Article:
Welcome to another installment of The Bullpen Report. As a reminder, closers are rated in five tiers from best to worst. The tiers are a combination of my opinion of a pitcher’s ability, the likelihood that he will pick up saves, and his security in the job. For example, a pitcher in the third tier might have better skills than a pitcher in the second tier, but if the third-tier pitcher is new to the job or has blown a couple of saves in the last week, this factors into the ranking as well.
Oakland's successful bullpen comprises good stories and impressive performances. So if some movie producer wants to option R.J.'s screenplay...
I write from the year 2012, 10 years ahead of your time. Much has changed about the world, as expected, but one thing should remain familiar to you: the Oakland Athletics are a good ballclub. They seem destined to make the postseason, and their bullpen leads the American League in ERA. If you think that’s incredible, just wait until you see who they’re winning with. I’ll let you find out for yourself, but let’s just say Billy Beane still has it. Now, about the purpose of this message: Only you can save our beloved planet. The first thing I need from you is…
Don't overreact to an unprecedented casualty rate for closers.
There’s an old adage in fantasy baseball to “draft skills, not roles.” The reasoning behind this is that the cream will rise to the top, that the better player will eventually take on the more prominent role. This advice is often given in regard to closers, but it’s advice which I’ve expressed my disagreement with on multiple occasions. While “draft skills, not roles” is a romantic notion, studies I’ve run in the past have shown that role is far more important than skill when it comes to saves and that closers in waiting are generally poor investments.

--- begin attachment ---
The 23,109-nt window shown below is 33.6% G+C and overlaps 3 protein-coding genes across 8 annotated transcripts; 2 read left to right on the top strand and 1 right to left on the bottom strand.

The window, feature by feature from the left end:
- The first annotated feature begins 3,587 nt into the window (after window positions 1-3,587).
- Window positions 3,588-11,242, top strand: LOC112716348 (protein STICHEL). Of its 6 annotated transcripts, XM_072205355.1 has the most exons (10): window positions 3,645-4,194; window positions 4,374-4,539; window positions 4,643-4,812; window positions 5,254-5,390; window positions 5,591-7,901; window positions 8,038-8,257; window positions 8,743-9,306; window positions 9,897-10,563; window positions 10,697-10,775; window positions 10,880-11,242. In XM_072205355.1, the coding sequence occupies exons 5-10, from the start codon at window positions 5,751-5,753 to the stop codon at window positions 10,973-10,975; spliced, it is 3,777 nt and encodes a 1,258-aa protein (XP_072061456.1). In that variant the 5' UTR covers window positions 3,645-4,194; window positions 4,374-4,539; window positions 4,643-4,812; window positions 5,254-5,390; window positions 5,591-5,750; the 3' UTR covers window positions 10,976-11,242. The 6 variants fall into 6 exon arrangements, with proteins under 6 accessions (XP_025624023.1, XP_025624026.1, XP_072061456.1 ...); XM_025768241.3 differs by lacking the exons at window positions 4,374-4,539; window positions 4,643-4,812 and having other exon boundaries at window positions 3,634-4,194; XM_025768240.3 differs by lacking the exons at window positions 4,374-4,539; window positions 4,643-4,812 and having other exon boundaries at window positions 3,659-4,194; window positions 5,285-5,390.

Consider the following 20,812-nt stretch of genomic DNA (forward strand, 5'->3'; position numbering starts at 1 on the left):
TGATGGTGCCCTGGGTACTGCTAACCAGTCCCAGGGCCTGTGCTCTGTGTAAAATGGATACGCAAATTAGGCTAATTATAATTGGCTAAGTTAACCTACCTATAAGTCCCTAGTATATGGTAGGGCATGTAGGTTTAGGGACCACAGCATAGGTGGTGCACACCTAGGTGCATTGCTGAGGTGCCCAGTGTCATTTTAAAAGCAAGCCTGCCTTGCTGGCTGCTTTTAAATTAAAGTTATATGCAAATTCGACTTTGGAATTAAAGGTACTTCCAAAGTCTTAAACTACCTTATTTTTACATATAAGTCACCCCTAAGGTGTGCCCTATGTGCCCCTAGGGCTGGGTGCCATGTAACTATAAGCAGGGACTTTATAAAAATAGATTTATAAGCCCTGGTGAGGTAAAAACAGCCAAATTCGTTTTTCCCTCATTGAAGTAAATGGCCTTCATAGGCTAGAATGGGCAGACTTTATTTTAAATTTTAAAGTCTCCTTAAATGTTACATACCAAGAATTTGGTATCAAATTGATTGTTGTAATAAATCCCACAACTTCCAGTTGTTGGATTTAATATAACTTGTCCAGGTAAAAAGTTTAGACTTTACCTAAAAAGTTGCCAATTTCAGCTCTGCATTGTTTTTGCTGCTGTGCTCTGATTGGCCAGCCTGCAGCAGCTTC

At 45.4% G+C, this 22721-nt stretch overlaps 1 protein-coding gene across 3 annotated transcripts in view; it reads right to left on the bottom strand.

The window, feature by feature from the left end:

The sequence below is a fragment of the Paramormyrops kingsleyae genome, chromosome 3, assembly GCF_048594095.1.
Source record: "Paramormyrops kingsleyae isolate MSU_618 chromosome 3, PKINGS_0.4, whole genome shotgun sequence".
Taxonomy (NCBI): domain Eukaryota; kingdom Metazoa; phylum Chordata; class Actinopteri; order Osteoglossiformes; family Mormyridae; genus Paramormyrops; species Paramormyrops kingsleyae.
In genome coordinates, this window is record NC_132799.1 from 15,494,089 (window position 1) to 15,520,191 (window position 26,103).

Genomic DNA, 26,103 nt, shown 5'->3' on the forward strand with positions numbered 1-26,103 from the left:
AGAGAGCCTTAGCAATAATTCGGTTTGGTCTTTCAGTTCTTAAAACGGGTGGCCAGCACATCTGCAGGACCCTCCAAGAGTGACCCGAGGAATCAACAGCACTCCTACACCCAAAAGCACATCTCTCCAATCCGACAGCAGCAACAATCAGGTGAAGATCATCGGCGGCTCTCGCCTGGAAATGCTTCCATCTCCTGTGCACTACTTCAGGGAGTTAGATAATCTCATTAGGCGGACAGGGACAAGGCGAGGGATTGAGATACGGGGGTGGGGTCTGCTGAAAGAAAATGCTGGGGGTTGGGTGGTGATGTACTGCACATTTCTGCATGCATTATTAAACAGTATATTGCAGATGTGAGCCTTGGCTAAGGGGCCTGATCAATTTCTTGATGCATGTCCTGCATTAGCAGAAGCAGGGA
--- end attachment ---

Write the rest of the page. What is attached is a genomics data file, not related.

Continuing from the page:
When Fernando Rodney received the first two save opportunities following Kyle Farnsworth’s injury, one site said that “while it would be nice to think that the 35-year-old will continue to close out games so effortlessly, his track record and bullpen competition probably make him one of the biggest sell-high candidates in baseball.” Rodney proceeded to roll off seven more (consecutive) saves en route to becoming one of the most valuable closers in baseball over the first six weeks. He had the role, which is more difficult to lose than most assume.